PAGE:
For any strength workout, there's a spectrum of how much work you can do and how intensely you can do it. On one end of the spectrum you have high volume workouts — doing lots of total sets — and on the other end you have high intensity workouts — getting really close to muscular failure on each set. Put another way, you can have a workout with lots of sets or a workout where you go as hard as possible. You can't do both.
While both high volume programs and high intensity programs will lead to hypertrophy, high-volume programs require longer workouts. For example, if you already find push-ups and dips easy, you may be able to do a workout using dumbbell bench presses and weighted dips in half the time (or less).
Lastly, many of the best exercises cannot be done with bodyweight. The barbell deadlift, for example, is often called the king of exercises, because it works many different muscle groups. Unfortunately, there is no true bodyweight equivalent for barbell deadlifts. You could, of course, find a way to work each of those muscle groups individually, but again your workouts will be longer. (You could also get some workout equipment for your home, if your main concern is going to the gym.)
Knowing all of the facts, here's what you should do if you're interested in bodyweight training:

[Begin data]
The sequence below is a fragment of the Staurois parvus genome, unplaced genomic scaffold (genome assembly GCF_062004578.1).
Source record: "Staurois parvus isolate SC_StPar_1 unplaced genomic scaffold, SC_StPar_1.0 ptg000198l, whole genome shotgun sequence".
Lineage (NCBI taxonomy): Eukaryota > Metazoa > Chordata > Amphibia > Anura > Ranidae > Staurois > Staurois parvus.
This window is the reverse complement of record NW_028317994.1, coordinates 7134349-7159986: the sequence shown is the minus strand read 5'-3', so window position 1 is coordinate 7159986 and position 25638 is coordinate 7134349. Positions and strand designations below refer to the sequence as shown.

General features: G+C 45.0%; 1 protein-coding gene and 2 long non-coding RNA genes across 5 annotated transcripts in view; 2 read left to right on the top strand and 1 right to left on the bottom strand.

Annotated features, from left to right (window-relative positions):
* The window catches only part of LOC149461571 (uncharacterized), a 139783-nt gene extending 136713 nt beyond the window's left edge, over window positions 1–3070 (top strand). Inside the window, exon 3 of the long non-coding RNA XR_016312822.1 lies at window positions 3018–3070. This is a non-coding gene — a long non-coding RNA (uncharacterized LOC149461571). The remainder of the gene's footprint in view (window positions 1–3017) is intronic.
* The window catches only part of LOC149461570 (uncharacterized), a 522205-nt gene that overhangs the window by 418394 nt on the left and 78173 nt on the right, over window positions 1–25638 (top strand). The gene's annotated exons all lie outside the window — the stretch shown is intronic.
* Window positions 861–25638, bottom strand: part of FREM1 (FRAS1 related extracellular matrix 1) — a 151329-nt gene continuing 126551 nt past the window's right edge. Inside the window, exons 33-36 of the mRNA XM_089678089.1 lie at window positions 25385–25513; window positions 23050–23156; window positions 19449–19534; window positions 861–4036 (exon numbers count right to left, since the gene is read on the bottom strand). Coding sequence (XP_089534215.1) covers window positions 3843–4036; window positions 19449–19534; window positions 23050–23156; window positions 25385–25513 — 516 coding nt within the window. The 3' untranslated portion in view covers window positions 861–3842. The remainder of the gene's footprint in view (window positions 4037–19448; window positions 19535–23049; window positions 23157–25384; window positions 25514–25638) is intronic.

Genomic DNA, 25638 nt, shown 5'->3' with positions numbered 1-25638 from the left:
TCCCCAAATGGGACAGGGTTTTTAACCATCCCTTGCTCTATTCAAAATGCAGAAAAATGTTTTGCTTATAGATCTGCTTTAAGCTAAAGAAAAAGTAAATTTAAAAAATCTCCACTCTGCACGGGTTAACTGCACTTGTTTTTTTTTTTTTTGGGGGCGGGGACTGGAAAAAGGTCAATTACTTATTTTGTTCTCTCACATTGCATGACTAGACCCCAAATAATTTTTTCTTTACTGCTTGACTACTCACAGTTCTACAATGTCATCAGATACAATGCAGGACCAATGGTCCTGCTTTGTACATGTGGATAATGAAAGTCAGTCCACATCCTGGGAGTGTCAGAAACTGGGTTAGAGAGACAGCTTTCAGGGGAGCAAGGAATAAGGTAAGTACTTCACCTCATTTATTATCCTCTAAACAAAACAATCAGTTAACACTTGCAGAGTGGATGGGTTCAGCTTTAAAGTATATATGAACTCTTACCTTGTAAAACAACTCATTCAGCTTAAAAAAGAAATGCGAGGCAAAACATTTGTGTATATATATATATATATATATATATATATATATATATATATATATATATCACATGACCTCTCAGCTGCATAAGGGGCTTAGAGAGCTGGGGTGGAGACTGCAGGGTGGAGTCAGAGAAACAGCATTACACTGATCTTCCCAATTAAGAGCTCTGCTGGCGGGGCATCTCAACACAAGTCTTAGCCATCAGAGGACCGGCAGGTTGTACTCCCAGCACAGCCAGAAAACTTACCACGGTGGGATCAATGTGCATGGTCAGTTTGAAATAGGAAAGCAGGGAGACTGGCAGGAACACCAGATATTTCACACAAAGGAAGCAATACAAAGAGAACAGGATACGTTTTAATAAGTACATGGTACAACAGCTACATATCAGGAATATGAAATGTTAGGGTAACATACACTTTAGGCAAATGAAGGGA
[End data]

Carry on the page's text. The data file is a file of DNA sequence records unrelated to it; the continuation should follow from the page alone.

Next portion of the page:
- Use the information above to determine bodyweight training is right for you. If you are a beginner who is intimidated by the gym, then bodyweight training is a great place to start. If you already have some strength training experience and you don't have a whole lot of time, it might be best to use free weights.
- Pick a program and stick to it. Find a program that you like and stick to it. We have a great program available, but You Are Your Own Gym, Start Body Weight, and Gym Free Workouts are great as well. It's always important to stick to one strength training program, but this is especially true with bodyweight exercises where progressions may add an additional layer of complexity. Don't venture off on your own unless you know what you're doing.
- Make sure that you have your nutrition down. Remember, exercise is just one part of the equation. In fact, if your main goal is to lose weight, it plays a much smaller role than nutrition.
- Know when to progress to free weights, if possible. After you've made progress, you may want to switch to free weights in order to reach a certain level. Recognise that bodyweight training may just be a stepping stone to the program that's best for you.
As we've mentioned before, there is no best program, diet, or exercise. When it comes to fitness and health, everything is contextual and depends on the individual. Done correctly, bodyweight training will build muscle, but definitely consider your time, budget, and goals when selecting the program that's right for you.